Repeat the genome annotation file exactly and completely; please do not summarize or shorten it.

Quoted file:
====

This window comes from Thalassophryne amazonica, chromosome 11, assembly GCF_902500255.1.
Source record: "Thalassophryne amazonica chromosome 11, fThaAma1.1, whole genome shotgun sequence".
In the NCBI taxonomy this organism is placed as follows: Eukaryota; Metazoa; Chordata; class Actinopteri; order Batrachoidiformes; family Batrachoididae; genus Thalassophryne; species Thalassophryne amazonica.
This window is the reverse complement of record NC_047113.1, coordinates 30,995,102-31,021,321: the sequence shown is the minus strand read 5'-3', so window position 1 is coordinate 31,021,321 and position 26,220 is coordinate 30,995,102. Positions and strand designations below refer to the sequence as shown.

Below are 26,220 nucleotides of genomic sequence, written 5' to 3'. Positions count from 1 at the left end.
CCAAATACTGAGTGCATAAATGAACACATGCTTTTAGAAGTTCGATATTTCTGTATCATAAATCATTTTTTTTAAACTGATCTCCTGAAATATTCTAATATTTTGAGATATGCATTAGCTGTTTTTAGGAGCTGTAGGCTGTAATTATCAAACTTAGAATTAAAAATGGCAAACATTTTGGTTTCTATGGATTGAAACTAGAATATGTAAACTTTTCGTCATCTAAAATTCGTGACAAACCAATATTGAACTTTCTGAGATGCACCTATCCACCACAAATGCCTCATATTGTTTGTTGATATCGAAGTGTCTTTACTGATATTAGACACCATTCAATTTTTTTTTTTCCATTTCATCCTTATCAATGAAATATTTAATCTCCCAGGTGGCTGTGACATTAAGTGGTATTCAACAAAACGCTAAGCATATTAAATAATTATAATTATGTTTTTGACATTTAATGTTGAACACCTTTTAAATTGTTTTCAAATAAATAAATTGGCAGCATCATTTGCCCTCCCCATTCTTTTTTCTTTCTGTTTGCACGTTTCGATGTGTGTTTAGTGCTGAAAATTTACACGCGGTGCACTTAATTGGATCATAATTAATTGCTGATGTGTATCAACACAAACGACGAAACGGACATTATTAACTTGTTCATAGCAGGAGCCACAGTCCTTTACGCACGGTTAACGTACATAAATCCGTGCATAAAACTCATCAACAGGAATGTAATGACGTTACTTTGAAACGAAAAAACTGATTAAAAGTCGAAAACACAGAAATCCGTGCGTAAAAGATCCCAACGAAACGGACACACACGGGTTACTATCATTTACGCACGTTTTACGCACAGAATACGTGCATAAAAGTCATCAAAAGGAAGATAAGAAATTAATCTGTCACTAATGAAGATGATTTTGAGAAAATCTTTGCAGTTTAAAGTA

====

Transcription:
This window comes from Thalassophryne amazonica, chromosome 11, assembly GCF_902500255.1.
Source record: "Thalassophryne amazonica chromosome 11, fThaAma1.1, whole genome shotgun sequence".
In the NCBI taxonomy this organism is placed as follows: Eukaryota; Metazoa; Chordata; class Actinopteri; order Batrachoidiformes; family Batrachoididae; genus Thalassophryne; species Thalassophryne amazonica.
This window is the reverse complement of record NC_047113.1, coordinates 30,995,102-31,021,321: the sequence shown is the minus strand read 5'-3', so window position 1 is coordinate 31,021,321 and position 26,220 is coordinate 30,995,102. Positions and strand designations below refer to the sequence as shown.

Below are 26,220 nucleotides of genomic sequence, written 5' to 3'. Positions count from 1 at the left end.
CCAAATACTGAGTGCATAAATGAACACATGCTTTTAGAAGTTCGATATTTCTGTATCATAAATCATTTTTTTTAAACTGATCTCCTGAAATATTCTAATATTTTGAGATATGCATTAGCTGTTTTTAGGAGCTGTAGGCTGTAATTATCAAACTTAGAATTAAAAATGGCAAACATTTTGGTTTCTATGGATTGAAACTAGAATATGTAAACTTTTCGTCATCTAAAATTCGTGACAAACCAATATTGAACTTTCTGAGATGCACCTATCCACCACAAATGCCTCATATTGTTTGTTGATATCGAAGTGTCTTTACTGATATTAGACACCATTCAATTTTTTTTTTTCCATTTCATCCTTATCAATGAAATATTTAATCTCCCAGGTGGCTGTGACATTAAGTGGTATTCAACAAAACGCTAAGCATATTAAATAATTATAATTATGTTTTTGACATTTAATGTTGAACACCTTTTAAATTGTTTTCAAATAAATAAATTGGCAGCATCATTTGCCCTCCCCATTCTTTTTTCTTTCTGTTTGCACGTTTCGATGTGTGTTTAGTGCTGAAAATTTACACGCGGTGCACTTAATTGGATCATAATTAATTGCTGATGTGTATCAACACAAACGACGAAACGGACATTATTAACTTGTTCATAGCAGGAGCCACAGTCCTTTACGCACGGTTAACGTACATAAATCCGTGCATAAAACTCATCAACAGGAATGTAATGACGTTACTTTGAAACGAAAAAACTGATTAAAAGTCGAAAACACAGAAATCCGTGCGTAAAAGATCCCAACGAAACGGACACACACGGGTTACTATCATTTACGCACGTTTTACGCACAGAATACGTGCATAAAAGTCATCAAAAGGAAGATAAGAAATTAATCTGTCACTAATGAAGATGATTTTGAGAAAATCTTTGCAGTTTAAAGTA